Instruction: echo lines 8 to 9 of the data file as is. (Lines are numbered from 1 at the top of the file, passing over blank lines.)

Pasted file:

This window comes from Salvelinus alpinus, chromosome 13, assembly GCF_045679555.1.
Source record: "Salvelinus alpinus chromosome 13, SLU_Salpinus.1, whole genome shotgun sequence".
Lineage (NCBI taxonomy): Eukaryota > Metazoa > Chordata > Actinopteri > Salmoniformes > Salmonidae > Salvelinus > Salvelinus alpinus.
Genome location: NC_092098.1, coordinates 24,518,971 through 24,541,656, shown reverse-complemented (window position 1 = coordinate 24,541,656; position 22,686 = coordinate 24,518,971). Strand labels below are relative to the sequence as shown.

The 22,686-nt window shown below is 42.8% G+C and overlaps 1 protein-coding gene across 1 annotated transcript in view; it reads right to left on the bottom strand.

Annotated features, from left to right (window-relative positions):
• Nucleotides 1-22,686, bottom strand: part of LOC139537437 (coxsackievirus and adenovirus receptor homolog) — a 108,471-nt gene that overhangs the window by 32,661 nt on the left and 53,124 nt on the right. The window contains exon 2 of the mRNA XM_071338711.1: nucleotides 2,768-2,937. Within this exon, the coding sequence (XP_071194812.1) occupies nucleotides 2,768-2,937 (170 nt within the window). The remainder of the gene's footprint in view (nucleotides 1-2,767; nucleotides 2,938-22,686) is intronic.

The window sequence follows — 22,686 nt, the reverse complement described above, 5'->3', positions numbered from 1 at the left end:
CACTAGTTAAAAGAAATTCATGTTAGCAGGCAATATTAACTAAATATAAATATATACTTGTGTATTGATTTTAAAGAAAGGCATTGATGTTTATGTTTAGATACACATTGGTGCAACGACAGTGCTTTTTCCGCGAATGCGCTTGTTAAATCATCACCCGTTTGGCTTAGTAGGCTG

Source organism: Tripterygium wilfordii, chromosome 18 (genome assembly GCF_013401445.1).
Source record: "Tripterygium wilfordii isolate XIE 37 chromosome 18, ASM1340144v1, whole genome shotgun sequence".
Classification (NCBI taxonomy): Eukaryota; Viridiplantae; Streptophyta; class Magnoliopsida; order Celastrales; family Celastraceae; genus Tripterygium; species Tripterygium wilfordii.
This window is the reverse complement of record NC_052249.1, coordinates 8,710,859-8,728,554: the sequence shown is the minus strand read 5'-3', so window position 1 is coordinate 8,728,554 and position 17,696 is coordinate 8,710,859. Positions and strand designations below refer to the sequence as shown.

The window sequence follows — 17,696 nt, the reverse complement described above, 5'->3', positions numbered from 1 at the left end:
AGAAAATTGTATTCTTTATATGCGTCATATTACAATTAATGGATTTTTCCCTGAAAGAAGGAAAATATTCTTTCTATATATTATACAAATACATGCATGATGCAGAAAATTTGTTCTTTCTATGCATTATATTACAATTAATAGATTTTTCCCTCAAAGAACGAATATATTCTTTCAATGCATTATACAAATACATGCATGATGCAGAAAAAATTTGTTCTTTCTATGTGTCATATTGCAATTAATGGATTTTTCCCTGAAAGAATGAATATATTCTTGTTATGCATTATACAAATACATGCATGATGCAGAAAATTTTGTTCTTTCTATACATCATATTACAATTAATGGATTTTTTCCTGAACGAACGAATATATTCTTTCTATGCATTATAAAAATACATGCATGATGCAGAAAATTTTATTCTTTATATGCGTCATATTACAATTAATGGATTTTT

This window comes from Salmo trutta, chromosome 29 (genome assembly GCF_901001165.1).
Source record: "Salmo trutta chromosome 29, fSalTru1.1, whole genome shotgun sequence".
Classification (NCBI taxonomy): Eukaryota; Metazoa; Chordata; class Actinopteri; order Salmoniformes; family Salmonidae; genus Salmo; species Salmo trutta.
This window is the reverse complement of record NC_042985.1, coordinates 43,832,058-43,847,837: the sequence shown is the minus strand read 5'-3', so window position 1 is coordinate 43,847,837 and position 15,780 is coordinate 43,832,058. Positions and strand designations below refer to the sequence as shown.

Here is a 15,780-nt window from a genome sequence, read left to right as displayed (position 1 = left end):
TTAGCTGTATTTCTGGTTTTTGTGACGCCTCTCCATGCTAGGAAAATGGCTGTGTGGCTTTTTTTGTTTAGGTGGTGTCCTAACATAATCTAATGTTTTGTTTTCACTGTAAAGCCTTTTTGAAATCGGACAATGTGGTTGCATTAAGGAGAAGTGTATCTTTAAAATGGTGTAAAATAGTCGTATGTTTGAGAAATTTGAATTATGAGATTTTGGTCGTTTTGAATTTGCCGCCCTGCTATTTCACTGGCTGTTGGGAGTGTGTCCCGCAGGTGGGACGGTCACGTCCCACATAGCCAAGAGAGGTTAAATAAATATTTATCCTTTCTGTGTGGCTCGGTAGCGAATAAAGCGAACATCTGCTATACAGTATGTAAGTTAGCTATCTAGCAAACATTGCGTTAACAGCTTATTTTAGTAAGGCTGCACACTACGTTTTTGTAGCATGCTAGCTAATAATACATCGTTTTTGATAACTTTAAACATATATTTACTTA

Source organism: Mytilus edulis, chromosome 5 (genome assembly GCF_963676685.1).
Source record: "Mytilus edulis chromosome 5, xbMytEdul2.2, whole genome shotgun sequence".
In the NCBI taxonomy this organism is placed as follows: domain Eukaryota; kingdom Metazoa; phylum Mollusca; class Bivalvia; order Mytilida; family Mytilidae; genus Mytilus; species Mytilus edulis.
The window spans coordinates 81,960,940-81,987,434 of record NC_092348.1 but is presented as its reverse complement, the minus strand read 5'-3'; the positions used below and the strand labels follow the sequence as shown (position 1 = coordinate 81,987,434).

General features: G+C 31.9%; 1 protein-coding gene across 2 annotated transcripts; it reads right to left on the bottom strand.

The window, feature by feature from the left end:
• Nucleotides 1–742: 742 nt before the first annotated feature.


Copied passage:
The window sequence follows — 22,686 nt, the reverse complement described above, 5'->3', positions numbered from 1 at the left end:
CACTAGTTAAAAGAAATTCATGTTAGCAGGCAATATTAACTAAATATAAATATATACTTGTGTATTGATTTTAAAGAAAGGCATTGATGTTTATGTTTAGATACACATTGGTGCAACGACAGTGCTTTTTCCGCGAATGCGCTTGTTAAATCATCACCCGTTTGGCTTAGTAGGCTG